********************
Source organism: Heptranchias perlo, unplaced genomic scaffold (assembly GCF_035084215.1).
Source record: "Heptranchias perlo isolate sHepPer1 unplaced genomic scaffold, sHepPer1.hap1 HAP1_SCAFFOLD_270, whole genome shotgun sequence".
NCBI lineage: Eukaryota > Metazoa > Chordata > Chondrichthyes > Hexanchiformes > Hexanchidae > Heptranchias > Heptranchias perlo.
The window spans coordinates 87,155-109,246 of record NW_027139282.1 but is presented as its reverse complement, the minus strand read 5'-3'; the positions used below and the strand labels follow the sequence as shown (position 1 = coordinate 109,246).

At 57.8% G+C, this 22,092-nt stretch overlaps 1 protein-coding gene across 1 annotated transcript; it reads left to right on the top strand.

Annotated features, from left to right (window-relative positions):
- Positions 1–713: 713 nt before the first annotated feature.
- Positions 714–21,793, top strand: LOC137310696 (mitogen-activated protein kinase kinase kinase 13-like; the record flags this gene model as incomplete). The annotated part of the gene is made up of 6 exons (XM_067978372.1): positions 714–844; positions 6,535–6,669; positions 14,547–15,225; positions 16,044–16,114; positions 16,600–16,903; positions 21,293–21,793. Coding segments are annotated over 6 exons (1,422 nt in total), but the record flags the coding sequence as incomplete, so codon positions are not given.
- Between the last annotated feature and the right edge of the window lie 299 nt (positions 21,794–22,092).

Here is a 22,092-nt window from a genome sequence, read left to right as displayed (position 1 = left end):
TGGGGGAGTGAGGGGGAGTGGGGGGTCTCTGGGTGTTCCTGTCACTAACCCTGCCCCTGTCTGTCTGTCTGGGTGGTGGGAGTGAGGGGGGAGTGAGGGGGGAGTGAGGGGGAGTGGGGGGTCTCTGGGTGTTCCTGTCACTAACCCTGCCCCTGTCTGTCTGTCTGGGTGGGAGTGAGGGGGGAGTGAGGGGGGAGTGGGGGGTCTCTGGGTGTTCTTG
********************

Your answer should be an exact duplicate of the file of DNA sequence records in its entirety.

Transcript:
Source organism: Heptranchias perlo, unplaced genomic scaffold (assembly GCF_035084215.1).
Source record: "Heptranchias perlo isolate sHepPer1 unplaced genomic scaffold, sHepPer1.hap1 HAP1_SCAFFOLD_270, whole genome shotgun sequence".
NCBI lineage: Eukaryota > Metazoa > Chordata > Chondrichthyes > Hexanchiformes > Hexanchidae > Heptranchias > Heptranchias perlo.
The window spans coordinates 87,155-109,246 of record NW_027139282.1 but is presented as its reverse complement, the minus strand read 5'-3'; the positions used below and the strand labels follow the sequence as shown (position 1 = coordinate 109,246).

At 57.8% G+C, this 22,092-nt stretch overlaps 1 protein-coding gene across 1 annotated transcript; it reads left to right on the top strand.

Annotated features, from left to right (window-relative positions):
- Positions 1–713: 713 nt before the first annotated feature.
- Positions 714–21,793, top strand: LOC137310696 (mitogen-activated protein kinase kinase kinase 13-like; the record flags this gene model as incomplete). The annotated part of the gene is made up of 6 exons (XM_067978372.1): positions 714–844; positions 6,535–6,669; positions 14,547–15,225; positions 16,044–16,114; positions 16,600–16,903; positions 21,293–21,793. Coding segments are annotated over 6 exons (1,422 nt in total), but the record flags the coding sequence as incomplete, so codon positions are not given.
- Between the last annotated feature and the right edge of the window lie 299 nt (positions 21,794–22,092).

Here is a 22,092-nt window from a genome sequence, read left to right as displayed (position 1 = left end):
TGGGGGAGTGAGGGGGAGTGGGGGGTCTCTGGGTGTTCCTGTCACTAACCCTGCCCCTGTCTGTCTGTCTGGGTGGTGGGAGTGAGGGGGGAGTGAGGGGGGAGTGAGGGGGAGTGGGGGGTCTCTGGGTGTTCCTGTCACTAACCCTGCCCCTGTCTGTCTGTCTGGGTGGGAGTGAGGGGGGAGTGAGGGGGGAGTGGGGGGTCTCTGGGTGTTCTTG